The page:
I disagree with your first sentence. Stories about the exurbs, such as the Petula's traffic-cam editorial, belong in papers like the Gaithersburg Gazette (gazette.net). The local coverage of the Washington Post should concentrate on happenings in DC.

Perhaps the reason the Post has fewer subscribers in the District proper is because of its lack of relevant coverage for people in the District.

Anonymous said...

I can understand being upset at lack of DC proper coverage, but I think your complaints regarding local coverage of the suburbs is a bit misguided.

You can argue that local stories about the suburbs belong in their local papers, and that's fine. But it doesn't change the fact that the Washington Post is the local paper for a much larger and more populous area than just the district.

I'm not arguing against more coverage of local DC happenings, I just think your complaint of having less suburban coverage is somewhat misguided.

Based on your posts you'd just be upset with the Post's coverage of local events anyway. They wouldn't be hip enough, or shamble-riffic, or whatever else sucks about the Post.

Whatever, less bitching about the post, more funny. Chop chop!

Jeff Sonderman said...

Thanks, I'll try to explain that a little better.

There was certainly a lot of hype about a lot of things leading up to the TBD launch, and the labeling that it would be a "hyperlocal" site was one of the things that was a bit mistaken. It's not the way people here described it, but the way a lot of people writing about the site plans tried to categorize it.

Really what TBD has always set out to be is a combination of regional and hyperlocal. We try to have all the major breaking stories that are the top news across the region, and we try to have the smallest, most locally relevant neighborhood news from the place you live. Both of those are important, and useful services.

I see your idea that perhaps the user experience should simply lead with the localized, filterable news that we do have on the Community News section, instead of leading with general news. Striking that balance is a judgment call and something I'm sure we'll continue to reevaluate. It's only been three months so far, we have a lot of change and growth ahead and nothing is set in stone.

Anonymous said...

I've always loved your blog. However, you recently have been moving away from the relevant and witty critiques of local goings-on we've come to expect, to just straight-up complaining.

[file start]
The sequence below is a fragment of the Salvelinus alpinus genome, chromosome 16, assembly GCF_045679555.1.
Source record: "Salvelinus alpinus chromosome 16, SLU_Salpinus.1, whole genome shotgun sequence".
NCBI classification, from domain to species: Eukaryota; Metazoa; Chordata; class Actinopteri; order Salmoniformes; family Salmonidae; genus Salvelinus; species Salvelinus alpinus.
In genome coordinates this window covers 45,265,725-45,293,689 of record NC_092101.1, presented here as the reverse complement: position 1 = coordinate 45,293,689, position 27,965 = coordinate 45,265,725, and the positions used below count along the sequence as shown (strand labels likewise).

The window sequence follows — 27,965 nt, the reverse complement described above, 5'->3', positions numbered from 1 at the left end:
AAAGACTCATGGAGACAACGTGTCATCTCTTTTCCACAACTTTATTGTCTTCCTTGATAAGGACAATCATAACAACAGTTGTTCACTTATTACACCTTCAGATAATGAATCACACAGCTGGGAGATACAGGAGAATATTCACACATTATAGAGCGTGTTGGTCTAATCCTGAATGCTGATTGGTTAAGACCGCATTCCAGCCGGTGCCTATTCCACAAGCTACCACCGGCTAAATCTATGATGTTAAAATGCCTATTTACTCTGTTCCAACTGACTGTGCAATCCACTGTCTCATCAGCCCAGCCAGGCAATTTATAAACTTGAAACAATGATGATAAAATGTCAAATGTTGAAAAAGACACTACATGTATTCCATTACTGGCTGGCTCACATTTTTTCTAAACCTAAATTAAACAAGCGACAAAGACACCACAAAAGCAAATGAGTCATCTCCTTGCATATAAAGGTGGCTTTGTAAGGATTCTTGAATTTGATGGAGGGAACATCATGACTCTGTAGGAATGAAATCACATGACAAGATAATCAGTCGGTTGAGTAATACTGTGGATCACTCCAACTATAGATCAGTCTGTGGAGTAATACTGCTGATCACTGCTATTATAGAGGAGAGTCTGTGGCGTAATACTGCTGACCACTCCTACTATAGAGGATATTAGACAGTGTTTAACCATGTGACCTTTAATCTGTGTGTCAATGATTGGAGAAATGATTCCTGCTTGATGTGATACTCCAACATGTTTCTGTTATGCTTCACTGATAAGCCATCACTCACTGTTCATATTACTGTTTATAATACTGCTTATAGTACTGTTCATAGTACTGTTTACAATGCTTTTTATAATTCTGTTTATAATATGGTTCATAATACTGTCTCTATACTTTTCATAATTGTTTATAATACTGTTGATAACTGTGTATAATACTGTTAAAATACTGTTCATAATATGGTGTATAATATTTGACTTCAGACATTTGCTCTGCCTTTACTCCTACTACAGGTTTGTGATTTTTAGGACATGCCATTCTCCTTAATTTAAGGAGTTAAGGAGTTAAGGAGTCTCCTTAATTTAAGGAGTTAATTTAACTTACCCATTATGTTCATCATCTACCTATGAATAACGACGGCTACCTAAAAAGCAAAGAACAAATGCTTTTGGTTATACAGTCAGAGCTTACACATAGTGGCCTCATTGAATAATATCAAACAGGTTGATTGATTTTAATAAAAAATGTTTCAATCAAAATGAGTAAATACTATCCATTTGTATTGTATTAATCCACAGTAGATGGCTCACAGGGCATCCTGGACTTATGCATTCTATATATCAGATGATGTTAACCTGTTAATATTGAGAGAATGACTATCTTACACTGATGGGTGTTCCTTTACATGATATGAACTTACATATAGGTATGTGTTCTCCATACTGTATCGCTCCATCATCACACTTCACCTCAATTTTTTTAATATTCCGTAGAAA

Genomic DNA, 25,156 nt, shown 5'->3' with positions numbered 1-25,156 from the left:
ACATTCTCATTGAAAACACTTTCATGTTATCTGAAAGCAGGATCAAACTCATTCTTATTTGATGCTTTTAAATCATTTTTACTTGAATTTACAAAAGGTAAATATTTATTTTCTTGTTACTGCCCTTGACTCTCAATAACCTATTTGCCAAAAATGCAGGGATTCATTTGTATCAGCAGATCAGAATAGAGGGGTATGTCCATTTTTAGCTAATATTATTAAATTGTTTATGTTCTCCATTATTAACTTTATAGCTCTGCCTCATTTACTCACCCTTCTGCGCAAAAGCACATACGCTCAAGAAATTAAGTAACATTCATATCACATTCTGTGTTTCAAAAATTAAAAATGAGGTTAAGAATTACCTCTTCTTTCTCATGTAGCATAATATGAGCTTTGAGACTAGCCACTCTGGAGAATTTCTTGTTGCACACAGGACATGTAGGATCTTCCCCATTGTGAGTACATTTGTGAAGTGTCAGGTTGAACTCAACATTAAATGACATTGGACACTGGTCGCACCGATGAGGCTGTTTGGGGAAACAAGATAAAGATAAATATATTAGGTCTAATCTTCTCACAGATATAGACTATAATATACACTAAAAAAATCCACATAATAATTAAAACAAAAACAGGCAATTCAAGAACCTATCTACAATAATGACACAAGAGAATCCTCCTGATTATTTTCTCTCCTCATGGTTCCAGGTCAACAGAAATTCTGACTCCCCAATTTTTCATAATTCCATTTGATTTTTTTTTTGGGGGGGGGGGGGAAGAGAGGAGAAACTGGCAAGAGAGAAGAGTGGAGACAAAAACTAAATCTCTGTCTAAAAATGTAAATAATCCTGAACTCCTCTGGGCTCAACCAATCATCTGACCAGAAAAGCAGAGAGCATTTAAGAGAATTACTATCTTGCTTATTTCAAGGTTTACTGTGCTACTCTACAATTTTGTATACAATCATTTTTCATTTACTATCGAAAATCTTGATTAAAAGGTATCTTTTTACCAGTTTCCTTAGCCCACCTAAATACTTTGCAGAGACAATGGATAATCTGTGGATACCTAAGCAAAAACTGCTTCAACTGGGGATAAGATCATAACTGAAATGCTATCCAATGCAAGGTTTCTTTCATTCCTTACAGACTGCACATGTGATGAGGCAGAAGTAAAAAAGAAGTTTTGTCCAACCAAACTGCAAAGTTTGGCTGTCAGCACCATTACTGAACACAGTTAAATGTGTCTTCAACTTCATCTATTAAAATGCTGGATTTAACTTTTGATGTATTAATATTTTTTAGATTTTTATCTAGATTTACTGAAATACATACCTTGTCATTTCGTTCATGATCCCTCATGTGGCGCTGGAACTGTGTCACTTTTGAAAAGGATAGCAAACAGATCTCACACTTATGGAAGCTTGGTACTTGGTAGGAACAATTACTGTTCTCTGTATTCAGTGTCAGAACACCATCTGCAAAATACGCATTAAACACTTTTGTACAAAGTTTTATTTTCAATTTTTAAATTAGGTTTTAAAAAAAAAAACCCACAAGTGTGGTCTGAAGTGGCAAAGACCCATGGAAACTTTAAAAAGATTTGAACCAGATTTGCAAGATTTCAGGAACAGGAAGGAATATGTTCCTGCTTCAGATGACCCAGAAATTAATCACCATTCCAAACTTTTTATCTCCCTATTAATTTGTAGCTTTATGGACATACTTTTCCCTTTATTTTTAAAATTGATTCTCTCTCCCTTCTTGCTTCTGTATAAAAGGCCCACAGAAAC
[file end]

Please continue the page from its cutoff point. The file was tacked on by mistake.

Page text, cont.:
And where's the evidence to back up your analysis? Jeff made a great point that it wasn't TBD who claimed hyperlocalness. Whoops!
I agree with the previous Anon. Bring back the funny!

FoggyDew said...

Maybe it made the top of the list because it's about two people competing for a job in the 20001. Yanno, the heart of the District.

You are probably unique among your age group in even caring about what the WaPo writes. As anon pointed out, at least when it comes to the WaPo (I won't make excuses for the web, they should be able to filter that shit), there are about two and a half times as many people who live in Arlington, Alexandria and Fairfax than who live in D.C. Fairfax alone is almost twice as populous as the District - hey, wouldn't that actually make D.C. an exurb of Fairfax. Sure NoVa is physically larger, but as you should know from working in the business, when you have 1.5 million potential readers, you cover what is important to them. It's a huge subscriber area, and since "The Washington-area Post" would look a little silly on the masthead they'll probably just stick with what they've got.

Anonymous said...

TBD is kinda like a sold out version of BYT. However TBD isn't the problem. It's the people that support yuppie dickbag nonsense.

Yes TBD needs filters. Hope they built their site on something awesome like Drupal, cuz that shit would take abt 10mins to get cooking.

The also need to fix their rss feeds.

Marissa said...

Thanks for your comments and criticisms. There will be some changes to this blog coming soon. In the meantime, I'll be going dark probably for at least another week.


Anonymous said...

You are TEARING ME APART, marissa with this blogging blackout!!!

-obviously anonymously Bri

patrick b said...



ps. read my new blogz

WaPo Blo said...

Let's see:

1) Write "The Anti DC" and complain about life in DC for several years.

2) Finally leave DC and live life in accordance with what is in your head and in your heart.

3) Return to DC and resume whining about it on "The Anti DC".

Did you know that M@ did essentially the same thing? Yep, he left and then came back. Looks like you and M@ are Soul Pancakes!

Fred said...

Since DC is composed of "myopic twits" and people who can't read, the Washington Post would be wise to rename itself the Montgomery County Post...